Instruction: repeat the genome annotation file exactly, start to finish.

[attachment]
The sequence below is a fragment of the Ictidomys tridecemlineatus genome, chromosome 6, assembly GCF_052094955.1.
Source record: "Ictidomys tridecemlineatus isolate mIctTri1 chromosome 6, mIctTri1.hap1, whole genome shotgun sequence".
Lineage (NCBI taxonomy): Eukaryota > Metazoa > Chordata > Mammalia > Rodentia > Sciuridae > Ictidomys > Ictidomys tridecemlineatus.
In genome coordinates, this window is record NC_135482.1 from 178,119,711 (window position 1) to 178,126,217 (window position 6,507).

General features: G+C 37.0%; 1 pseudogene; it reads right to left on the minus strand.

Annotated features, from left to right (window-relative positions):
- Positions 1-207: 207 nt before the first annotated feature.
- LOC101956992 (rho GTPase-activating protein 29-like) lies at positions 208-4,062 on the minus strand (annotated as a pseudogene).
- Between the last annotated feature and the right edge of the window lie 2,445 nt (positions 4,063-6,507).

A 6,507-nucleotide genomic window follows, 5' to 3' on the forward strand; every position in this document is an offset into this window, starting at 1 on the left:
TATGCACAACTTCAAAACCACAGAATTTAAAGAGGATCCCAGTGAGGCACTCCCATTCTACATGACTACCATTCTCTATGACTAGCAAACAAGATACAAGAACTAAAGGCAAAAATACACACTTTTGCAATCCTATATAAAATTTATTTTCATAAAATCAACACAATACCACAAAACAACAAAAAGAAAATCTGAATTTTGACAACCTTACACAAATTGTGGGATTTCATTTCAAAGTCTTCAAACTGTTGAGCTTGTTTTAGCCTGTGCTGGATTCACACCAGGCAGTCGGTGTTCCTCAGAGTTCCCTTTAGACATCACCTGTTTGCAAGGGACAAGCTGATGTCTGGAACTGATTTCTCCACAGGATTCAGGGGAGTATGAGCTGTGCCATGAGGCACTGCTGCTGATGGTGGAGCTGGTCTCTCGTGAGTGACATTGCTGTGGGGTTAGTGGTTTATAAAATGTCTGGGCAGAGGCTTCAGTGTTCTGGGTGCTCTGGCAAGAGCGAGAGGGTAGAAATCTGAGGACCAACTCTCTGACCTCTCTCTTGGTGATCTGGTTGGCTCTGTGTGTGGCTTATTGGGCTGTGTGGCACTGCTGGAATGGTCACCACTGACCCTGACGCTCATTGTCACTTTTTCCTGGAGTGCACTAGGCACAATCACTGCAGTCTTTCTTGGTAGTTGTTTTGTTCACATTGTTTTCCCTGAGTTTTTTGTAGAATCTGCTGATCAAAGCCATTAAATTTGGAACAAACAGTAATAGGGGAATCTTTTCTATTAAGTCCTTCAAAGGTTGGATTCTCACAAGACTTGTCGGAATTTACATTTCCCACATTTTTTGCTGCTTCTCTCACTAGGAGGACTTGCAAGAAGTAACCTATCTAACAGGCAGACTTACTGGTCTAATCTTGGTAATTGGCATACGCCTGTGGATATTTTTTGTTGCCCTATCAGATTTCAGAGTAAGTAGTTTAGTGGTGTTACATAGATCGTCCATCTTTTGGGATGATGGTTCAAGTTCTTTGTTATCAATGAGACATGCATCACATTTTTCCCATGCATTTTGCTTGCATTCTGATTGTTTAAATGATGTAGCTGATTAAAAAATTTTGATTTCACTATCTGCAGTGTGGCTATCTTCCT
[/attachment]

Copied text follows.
The sequence below is a fragment of the Ictidomys tridecemlineatus genome, chromosome 6, assembly GCF_052094955.1.
Source record: "Ictidomys tridecemlineatus isolate mIctTri1 chromosome 6, mIctTri1.hap1, whole genome shotgun sequence".
Lineage (NCBI taxonomy): Eukaryota > Metazoa > Chordata > Mammalia > Rodentia > Sciuridae > Ictidomys > Ictidomys tridecemlineatus.
In genome coordinates, this window is record NC_135482.1 from 178,119,711 (window position 1) to 178,126,217 (window position 6,507).

General features: G+C 37.0%; 1 pseudogene; it reads right to left on the minus strand.

Annotated features, from left to right (window-relative positions):
- Positions 1-207: 207 nt before the first annotated feature.
- LOC101956992 (rho GTPase-activating protein 29-like) lies at positions 208-4,062 on the minus strand (annotated as a pseudogene).
- Between the last annotated feature and the right edge of the window lie 2,445 nt (positions 4,063-6,507).

A 6,507-nucleotide genomic window follows, 5' to 3' on the forward strand; every position in this document is an offset into this window, starting at 1 on the left:
TATGCACAACTTCAAAACCACAGAATTTAAAGAGGATCCCAGTGAGGCACTCCCATTCTACATGACTACCATTCTCTATGACTAGCAAACAAGATACAAGAACTAAAGGCAAAAATACACACTTTTGCAATCCTATATAAAATTTATTTTCATAAAATCAACACAATACCACAAAACAACAAAAAGAAAATCTGAATTTTGACAACCTTACACAAATTGTGGGATTTCATTTCAAAGTCTTCAAACTGTTGAGCTTGTTTTAGCCTGTGCTGGATTCACACCAGGCAGTCGGTGTTCCTCAGAGTTCCCTTTAGACATCACCTGTTTGCAAGGGACAAGCTGATGTCTGGAACTGATTTCTCCACAGGATTCAGGGGAGTATGAGCTGTGCCATGAGGCACTGCTGCTGATGGTGGAGCTGGTCTCTCGTGAGTGACATTGCTGTGGGGTTAGTGGTTTATAAAATGTCTGGGCAGAGGCTTCAGTGTTCTGGGTGCTCTGGCAAGAGCGAGAGGGTAGAAATCTGAGGACCAACTCTCTGACCTCTCTCTTGGTGATCTGGTTGGCTCTGTGTGTGGCTTATTGGGCTGTGTGGCACTGCTGGAATGGTCACCACTGACCCTGACGCTCATTGTCACTTTTTCCTGGAGTGCACTAGGCACAATCACTGCAGTCTTTCTTGGTAGTTGTTTTGTTCACATTGTTTTCCCTGAGTTTTTTGTAGAATCTGCTGATCAAAGCCATTAAATTTGGAACAAACAGTAATAGGGGAATCTTTTCTATTAAGTCCTTCAAAGGTTGGATTCTCACAAGACTTGTCGGAATTTACATTTCCCACATTTTTTGCTGCTTCTCTCACTAGGAGGACTTGCAAGAAGTAACCTATCTAACAGGCAGACTTACTGGTCTAATCTTGGTAATTGGCATACGCCTGTGGATATTTTTTGTTGCCCTATCAGATTTCAGAGTAAGTAGTTTAGTGGTGTTACATAGATCGTCCATCTTTTGGGATGATGGTTCAAGTTCTTTGTTATCAATGAGACATGCATCACATTTTTCCCATGCATTTTGCTTGCATTCTGATTGTTTAAATGATGTAGCTGATTAAAAAATTTTGATTTCACTATCTGCAGTGTGGCTATCTTCCT